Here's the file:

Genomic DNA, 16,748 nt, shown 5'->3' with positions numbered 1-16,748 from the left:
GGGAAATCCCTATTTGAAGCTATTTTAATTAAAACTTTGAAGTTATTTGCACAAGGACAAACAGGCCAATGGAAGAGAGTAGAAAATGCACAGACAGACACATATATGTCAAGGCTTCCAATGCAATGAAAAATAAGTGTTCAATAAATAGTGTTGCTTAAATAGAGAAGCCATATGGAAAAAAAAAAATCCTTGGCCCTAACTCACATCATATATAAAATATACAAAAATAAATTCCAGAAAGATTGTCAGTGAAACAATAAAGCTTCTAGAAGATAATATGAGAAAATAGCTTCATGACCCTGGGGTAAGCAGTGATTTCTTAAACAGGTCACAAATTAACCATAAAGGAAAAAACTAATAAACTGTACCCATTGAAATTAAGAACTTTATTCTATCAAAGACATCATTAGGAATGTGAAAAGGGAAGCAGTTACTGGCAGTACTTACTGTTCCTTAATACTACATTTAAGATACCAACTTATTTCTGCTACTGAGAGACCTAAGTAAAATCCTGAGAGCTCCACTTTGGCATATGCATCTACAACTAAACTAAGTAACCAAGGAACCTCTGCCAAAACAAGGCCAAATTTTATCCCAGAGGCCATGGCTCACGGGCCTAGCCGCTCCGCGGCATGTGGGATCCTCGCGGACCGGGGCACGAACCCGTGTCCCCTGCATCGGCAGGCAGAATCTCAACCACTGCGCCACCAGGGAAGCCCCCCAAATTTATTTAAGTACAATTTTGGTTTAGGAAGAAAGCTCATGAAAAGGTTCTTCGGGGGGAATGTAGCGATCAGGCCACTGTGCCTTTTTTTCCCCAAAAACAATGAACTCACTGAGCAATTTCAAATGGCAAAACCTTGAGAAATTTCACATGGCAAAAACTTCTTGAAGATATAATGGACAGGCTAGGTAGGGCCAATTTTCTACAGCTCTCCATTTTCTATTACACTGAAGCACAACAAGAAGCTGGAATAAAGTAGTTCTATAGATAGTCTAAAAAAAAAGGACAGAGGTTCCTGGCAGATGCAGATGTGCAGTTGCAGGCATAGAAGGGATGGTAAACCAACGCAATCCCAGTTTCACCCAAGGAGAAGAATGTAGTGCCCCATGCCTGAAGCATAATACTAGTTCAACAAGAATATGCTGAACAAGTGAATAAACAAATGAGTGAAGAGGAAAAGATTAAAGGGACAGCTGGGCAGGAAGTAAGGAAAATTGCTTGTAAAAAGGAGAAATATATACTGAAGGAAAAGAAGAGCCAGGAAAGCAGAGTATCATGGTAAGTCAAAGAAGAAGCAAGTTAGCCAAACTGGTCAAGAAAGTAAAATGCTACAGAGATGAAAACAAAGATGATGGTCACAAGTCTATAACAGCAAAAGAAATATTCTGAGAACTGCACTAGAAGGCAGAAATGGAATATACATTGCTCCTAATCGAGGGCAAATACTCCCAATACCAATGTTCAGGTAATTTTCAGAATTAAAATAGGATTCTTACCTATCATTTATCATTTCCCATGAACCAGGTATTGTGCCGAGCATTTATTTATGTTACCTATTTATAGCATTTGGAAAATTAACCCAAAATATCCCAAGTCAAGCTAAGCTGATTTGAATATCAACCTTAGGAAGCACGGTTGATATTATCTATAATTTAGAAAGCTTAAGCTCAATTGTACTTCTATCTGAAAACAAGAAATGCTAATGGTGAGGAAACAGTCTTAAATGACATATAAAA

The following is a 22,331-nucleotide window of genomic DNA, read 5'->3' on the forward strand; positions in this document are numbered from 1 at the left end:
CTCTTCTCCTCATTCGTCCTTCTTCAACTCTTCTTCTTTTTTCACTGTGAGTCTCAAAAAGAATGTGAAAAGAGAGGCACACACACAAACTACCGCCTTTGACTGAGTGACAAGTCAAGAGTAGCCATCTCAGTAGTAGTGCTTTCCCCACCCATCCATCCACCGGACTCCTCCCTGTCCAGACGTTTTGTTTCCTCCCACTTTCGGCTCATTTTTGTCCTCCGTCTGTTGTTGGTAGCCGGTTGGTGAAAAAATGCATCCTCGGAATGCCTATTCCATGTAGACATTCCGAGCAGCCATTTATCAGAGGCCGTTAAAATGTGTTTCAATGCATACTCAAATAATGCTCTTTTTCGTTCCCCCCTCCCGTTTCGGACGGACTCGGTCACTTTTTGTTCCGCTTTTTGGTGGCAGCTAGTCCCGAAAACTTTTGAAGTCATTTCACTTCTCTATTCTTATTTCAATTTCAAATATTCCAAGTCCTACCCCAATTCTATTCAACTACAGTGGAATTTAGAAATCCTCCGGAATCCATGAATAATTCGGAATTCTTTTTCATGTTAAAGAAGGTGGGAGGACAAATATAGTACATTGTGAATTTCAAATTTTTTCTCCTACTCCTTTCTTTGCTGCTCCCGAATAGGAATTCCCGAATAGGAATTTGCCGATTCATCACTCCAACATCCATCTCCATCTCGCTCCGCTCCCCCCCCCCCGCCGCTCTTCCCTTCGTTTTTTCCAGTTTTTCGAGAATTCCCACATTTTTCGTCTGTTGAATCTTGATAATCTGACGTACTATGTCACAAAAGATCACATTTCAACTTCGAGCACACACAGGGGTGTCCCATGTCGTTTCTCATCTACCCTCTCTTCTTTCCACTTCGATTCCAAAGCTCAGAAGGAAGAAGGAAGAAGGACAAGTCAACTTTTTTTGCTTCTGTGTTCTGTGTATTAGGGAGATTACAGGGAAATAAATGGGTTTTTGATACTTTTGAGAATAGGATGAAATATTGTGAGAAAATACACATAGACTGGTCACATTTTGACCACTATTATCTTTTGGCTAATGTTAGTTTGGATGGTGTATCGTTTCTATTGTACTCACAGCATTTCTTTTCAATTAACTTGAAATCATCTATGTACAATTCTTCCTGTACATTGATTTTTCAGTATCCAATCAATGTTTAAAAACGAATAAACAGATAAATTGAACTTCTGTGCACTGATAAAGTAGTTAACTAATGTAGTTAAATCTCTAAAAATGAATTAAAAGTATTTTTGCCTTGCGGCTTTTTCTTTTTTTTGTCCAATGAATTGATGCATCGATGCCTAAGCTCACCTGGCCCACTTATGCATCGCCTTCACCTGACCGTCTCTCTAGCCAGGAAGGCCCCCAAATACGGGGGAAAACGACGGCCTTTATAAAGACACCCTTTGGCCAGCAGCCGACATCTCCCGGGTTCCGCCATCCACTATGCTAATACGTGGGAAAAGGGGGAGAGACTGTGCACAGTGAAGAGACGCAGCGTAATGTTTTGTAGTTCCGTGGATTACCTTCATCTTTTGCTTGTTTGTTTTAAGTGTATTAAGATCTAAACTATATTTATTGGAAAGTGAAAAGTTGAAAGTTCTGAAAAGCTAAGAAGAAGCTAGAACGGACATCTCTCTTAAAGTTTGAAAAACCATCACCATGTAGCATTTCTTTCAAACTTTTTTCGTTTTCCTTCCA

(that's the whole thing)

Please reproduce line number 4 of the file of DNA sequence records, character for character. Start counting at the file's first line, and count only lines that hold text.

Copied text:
CTCTTCTCCTCATTCGTCCTTCTTCAACTCTTCTTCTTTTTTCACTGTGAGTCTCAAAAAGAATGTGAAAAGAGAGGCACACACACAAACTACCGCCTTTGACTGAGTGACAAGTCAAGAGTAGCCATCTCAGTAGTAGTGCTTTCCCCACCCATCCATCCACCGGACTCCTCCCTGTCCAGACGTTTTGTTTCCTCCCACTTTCGGCTCATTTTTGTCCTCCGTCTGTTGTTGGTAGCCGGTTGGTGAAAAAATGCATCCTCGGAATGCCTATTCCATGTAGACATTCCGAGCAGCCATTTATCAGAGGCCGTTAAAATGTGTTTCAATGCATACTCAAATAATGCTCTTTTTCGTTCCCCCCTCCCGTTTCGGACGGACTCGGTCACTTTTTGTTCCGCTTTTTGGTGGCAGCTAGTCCCGAAAACTTTTGAAGTCATTTCACTTCTCTATTCTTATTTCAATTTCAAATATTCCAAGTCCTACCCCAATTCTATTCAACTACAGTGGAATTTAGAAATCCTCCGGAATCCATGAATAATTCGGAATTCTTTTTCATGTTAAAGAAGGTGGGAGGACAAATATAGTACATTGTGAATTTCAAATTTTTTCTCCTACTCCTTTCTTTGCTGCTCCCGAATAGGAATTCCCGAATAGGAATTTGCCGATTCATCACTCCAACATCCATCTCCATCTCGCTCCGCTCCCCCCCCCCCGCCGCTCTTCCCTTCGTTTTTTCCAGTTTTTCGAGAATTCCCACATTTTTCGTCTGTTGAATCTTGATAATCTGACGTACTATGTCACAAAAGATCACATTTCAACTTCGAGCACACACAGGGGTGTCCCATGTCGTTTCTCATCTACCCTCTCTTCTTTCCACTTCGATTCCAAAGCTCAGAAGGAAGAAGGAAGAAGGACAAGTCAACTTTTTTTGCTTCTGTGTTCTGTGTATTAGGGAGATTACAGGGAAATAAATGGGTTTTTGATACTTTTGAGAATAGGATGAAATATTGTGAGAAAATACACATAGACTGGTCACATTTTGACCACTATTATCTTTTGGCTAATGTTAGTTTGGATGGTGTATCGTTTCTATTGTACTCACAGCATTTCTTTTCAATTAACTTGAAATCATCTATGTACAATTCTTCCTGTACATTGATTTTTCAGTATCCAATCAATGTTTAAAAACGAATAAACAGATAAATTGAACTTCTGTGCACTGATAAAGTAGTTAACTAATGTAGTTAAATCTCTAAAAATGAATTAAAAGTATTTTTGCCTTGCGGCTTTTTCTTTTTTTTGTCCAATGAATTGATGCATCGATGCCTAAGCTCACCTGGCCCACTTATGCATCGCCTTCACCTGACCGTCTCTCTAGCCAGGAAGGCCCCCAAATACGGGGGAAAACGACGGCCTTTATAAAGACACCCTTTGGCCAGCAGCCGACATCTCCCGGGTTCCGCCATCCACTATGCTAATACGTGGGAAAAGGGGGAGAGACTGTGCACAGTGAAGAGACGCAGCGTAATGTTTTGTAGTTCCGTGGATTACCTTCATCTTTTGCTTGTTTGTTTTAAGTGTATTAAGATCTAAACTATATTTATTGGAAAGTGAAAAGTTGAAAGTTCTGAAAAGCTAAGAAGAAGCTAGAACGGACATCTCTCTTAAAGTTTGAAAAACCATCACCATGTAGCATTTCTTTCAAACTTTTTTCGTTTTCCTTCCA